2021 Webinar Series - 11 Lower GWP Refrigerants

Recent federal and state hydrofluorocarbon (HFC) refrigerant legislation will require the HVAC industry to meet the growing call for environmental protection. This transition will have significant direct and indirect impacts on the heat pump sector. There have been previous refrigerant phase outs, most notably a global effort to eliminate atmospheric ozone depletion. Now the focus has shifted to addressing the very high global warming potentials (GWP) of today’s commonly used refrigerants. This next transition looks a bit more complicated with multiple, mildly flammable, low-GWP refrigerants available as soon as building codes allow. The presentation provides perspectives on the next transition, leading low-GWP refrigerant candidates, timing and possible consequences for various stakeholders.



  • Richard Gerbe / Highmark
  • Joe Parsons / ClimateMaster
  • John Ciovacco / Aztech Geothermal







  1. Are you considering other strategies that will reduce the actual use of refrigerants?  Like distributing thermal energy in a building using water instead of refrigerants, reducing field assembled piping that's prone to leaks, and hermetically sealing condensing sections much like we do with refrigerators to eliminate leaks there?
    1. John Ciovacco - Most GSHPs are factory charged and sealed.  Like I showed from that chart from Steve Kavanaugh.  Then they carry the conditioned air or water to the spaces.
  2. Does the insulation effect that Richard describes also insulate the earth from solar gain?
    1. John Ciovacco - The mechanism for the sun to “heat” the earth with light and the ability for the atmosphere to trap heat that is no longer light is the key to a proper answer to this question.  From my reading, GHG don’t reflect much light but do trap heat.  A scan of this link provides a more detailed explanation. https://medium.com/the-philipendium/are-greenhouse-gases-a-myth-1a0bbc8aa89a 
  3. What is the scale of the refrigerant leak problem from heat pumps vs. refrigerators, window air conditioners and car air conditioning systems?
    1. There is a lot of research out there about this and I haven’t seen a real consensus. In my opinion, they are all a real problem. Refrigerators, window AC systems are usually well sealed, but become an issue after they’ve reached the end of their useful life and are moved to the scrap yard. Commercial systems are usually handled by technicians with EPA certifications, but also leak unknown to the operators. As such commercial HVAC systems usually leak about 2-3% of charge per year
  4. What are, if any, the local restrictions to using A2L refrigerants? Are there templates for local building codes to simplify and facilitate adoption of A2L refrigerants?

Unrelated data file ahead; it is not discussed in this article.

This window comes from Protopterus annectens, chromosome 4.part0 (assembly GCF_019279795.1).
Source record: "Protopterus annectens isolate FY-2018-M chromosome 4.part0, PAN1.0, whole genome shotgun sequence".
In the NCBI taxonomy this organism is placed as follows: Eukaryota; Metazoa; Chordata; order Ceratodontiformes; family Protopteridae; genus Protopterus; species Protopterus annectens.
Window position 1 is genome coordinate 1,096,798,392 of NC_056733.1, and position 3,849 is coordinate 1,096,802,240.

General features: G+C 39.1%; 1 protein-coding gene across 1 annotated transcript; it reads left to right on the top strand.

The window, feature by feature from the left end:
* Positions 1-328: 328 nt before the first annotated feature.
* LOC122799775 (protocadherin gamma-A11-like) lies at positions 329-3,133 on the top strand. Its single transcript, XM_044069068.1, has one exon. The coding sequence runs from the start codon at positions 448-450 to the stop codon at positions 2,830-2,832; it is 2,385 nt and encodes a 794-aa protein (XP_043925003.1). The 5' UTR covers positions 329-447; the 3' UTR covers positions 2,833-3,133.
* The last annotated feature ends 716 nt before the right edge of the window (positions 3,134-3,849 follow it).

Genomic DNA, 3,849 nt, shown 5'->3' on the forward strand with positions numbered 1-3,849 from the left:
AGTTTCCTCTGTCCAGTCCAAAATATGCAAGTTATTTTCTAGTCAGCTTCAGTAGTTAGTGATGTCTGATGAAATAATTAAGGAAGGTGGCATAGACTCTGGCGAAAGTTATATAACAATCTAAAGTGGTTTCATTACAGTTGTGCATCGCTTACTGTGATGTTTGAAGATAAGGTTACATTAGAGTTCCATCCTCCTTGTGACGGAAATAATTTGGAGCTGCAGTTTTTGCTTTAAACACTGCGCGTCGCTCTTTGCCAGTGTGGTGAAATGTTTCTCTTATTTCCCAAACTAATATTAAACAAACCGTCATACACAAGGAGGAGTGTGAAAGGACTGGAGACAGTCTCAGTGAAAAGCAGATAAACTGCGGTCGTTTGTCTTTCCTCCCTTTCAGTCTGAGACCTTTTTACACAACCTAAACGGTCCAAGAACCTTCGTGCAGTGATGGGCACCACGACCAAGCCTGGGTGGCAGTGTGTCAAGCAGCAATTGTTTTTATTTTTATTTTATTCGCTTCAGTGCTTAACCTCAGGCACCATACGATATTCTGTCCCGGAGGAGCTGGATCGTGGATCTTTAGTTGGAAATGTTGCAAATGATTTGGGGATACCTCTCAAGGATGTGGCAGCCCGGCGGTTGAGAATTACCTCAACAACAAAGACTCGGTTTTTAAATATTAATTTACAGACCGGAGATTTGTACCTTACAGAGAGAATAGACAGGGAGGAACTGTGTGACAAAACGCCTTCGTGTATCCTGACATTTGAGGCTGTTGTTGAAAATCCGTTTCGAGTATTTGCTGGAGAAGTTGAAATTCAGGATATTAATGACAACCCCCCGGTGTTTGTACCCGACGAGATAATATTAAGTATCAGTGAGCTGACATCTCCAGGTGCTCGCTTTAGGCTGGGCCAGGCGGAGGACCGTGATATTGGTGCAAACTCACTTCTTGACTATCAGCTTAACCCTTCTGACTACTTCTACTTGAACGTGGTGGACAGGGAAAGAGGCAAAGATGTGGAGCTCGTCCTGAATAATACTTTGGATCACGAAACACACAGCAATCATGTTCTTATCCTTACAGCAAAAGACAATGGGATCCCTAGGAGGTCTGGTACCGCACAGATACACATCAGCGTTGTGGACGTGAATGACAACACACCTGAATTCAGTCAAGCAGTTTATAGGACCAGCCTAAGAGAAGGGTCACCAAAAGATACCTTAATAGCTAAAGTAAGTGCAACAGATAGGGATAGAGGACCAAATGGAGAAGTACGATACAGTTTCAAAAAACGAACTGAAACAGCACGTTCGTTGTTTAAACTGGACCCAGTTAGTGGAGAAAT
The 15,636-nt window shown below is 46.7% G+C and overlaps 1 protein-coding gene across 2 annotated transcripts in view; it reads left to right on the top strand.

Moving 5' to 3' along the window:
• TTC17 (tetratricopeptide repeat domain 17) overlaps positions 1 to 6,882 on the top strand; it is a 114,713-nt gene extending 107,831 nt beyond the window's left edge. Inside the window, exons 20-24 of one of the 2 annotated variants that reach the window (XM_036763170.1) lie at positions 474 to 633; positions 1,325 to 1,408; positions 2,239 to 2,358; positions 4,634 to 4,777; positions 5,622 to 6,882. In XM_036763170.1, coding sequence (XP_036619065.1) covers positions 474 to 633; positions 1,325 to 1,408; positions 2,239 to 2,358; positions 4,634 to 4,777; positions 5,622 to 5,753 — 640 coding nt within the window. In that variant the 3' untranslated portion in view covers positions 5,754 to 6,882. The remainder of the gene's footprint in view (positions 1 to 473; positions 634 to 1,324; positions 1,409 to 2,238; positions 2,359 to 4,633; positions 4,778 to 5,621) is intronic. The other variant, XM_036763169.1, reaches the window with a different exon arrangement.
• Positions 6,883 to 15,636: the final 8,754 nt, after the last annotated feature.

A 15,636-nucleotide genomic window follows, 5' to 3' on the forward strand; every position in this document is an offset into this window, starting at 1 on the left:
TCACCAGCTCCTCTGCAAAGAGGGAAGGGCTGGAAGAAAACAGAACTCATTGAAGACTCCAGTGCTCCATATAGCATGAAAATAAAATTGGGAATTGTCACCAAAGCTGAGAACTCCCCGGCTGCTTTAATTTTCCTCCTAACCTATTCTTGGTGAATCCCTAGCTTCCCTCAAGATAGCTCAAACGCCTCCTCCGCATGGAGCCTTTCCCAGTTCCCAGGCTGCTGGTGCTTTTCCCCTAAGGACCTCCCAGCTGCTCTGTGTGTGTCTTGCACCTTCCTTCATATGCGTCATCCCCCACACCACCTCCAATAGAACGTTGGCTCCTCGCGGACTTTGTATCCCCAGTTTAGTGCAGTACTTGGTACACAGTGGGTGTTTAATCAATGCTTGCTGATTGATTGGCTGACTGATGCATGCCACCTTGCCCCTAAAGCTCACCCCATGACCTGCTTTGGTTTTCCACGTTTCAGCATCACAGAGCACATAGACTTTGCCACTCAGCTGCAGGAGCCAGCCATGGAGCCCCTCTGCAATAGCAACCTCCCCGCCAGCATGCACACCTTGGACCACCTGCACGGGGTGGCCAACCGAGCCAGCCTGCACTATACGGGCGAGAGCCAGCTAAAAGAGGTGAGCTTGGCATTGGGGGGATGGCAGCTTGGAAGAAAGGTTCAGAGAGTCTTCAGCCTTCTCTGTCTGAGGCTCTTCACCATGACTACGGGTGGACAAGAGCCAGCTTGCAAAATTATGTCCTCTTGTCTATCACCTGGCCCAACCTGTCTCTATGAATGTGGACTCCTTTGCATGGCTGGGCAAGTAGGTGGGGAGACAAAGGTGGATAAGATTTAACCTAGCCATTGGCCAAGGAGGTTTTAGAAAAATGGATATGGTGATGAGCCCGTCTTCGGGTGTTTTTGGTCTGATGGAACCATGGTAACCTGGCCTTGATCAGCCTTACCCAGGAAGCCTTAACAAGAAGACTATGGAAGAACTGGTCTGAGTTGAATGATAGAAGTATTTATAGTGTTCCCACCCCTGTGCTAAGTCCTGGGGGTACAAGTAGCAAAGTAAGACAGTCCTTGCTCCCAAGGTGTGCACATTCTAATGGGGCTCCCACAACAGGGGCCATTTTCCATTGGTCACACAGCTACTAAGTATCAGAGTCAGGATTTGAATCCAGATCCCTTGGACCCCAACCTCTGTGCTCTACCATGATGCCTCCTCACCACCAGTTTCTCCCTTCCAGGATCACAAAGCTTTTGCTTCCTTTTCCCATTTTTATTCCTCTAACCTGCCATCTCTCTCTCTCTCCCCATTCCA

1. There isn't really any code that says you can’t use A2L’s because it’s a new classification. The codes will need to be updated to include them. There are a number of organizations out there that are creating the guidelines and standards needed for the code officials to adopt their usages.  
    2. JC - As was discussed in Matt’s presentation there are a number of things from a code, UL, OSHA, DOT and others that need to be signed off on before A2L will be broadly permissible in residential and commercial occupied buildings. 
  5. Are there concerns about TFA (trifluoroacetic acid) as an atmospheric by-product of HFOs that will influence the adoption of R454B?
    1. my opinion, currently we are far from full f-gas elimination; as long we have f gases, TFA creation will occur. EPA considers all refrigerant options based on the entirety of their environmental impact. Im sure TFA is considered, but as end users of refrigerants, our main concern is efficiency and GWP is on the top of the list of concerns
  6. oil goes into a refrigerant? Why?
    1. To lubricate the moving parts - primarily the compressor and to some extent the reversing valve.  Kind of like a two-stroke engine, the oils are mixed with the refrigerant.
  7. Do refrigerant options change when talking about DGx systems? I've heard of CO2 as an option in these types of systems.
    1. JC- I’m not 100% sure what DGx refers to. Maybe Direct Exchange Geothermal systems?  Nevertheless, CO2 as a refrigerant will be covered in our next session.  Sign up and ask an expert! https://us02web.zoom.us/webinar/register/WN_DNXStq6lSn-wmjxcdUya8g 
  8. Is ClimateMaster leaning to R32 or R454B? Is there an industry standard that can be created so that all manufacturers can shift to the same refrigerants?
    1. ClimateMaster continues to investigate the ideal choice and is zeroing-in on the ideal solution to maximize application performance.  We are not ready at this time to announce our selection, however expect to do so in the near future.  In terms of creating a single standard that can be used for all manufacturers, that could be considered, however, this would remove the manufacturer from optimizing their product solutions based on their application... At this point, I am not aware of a regulation being pursued in this area.
  9. Given the flammability of A2L refrigerants what difference is there in danger from compressor burn out?
    1. that's not a concern. they are very stable compounds and you need a perfect storm of conditions for them to ignite
  10. What's the 20-year GWP of R454B?
    1. I looked quickly before the session but didn't find it right away.  I'm sure it's out there.  I'll look again!
    2. JC - I found it!  GWP100 = 490 and the GWP20 = 1,740 - so a lot higher. Here’s the link where I found that and other good information about next generation refrigerants: https://wedocs.unep.org/bitstream/handle/20.500.11822/14878/7740-e-SafeUseofHCFCAlternativesinRefrigerationandAir-conditioning.pdf?sequence=1&isAllowed=y
  11. Is the expectation that equipment weights & sizes with the newer refrigerants will increase over similar capacities with 410a - similar to the increase from R22?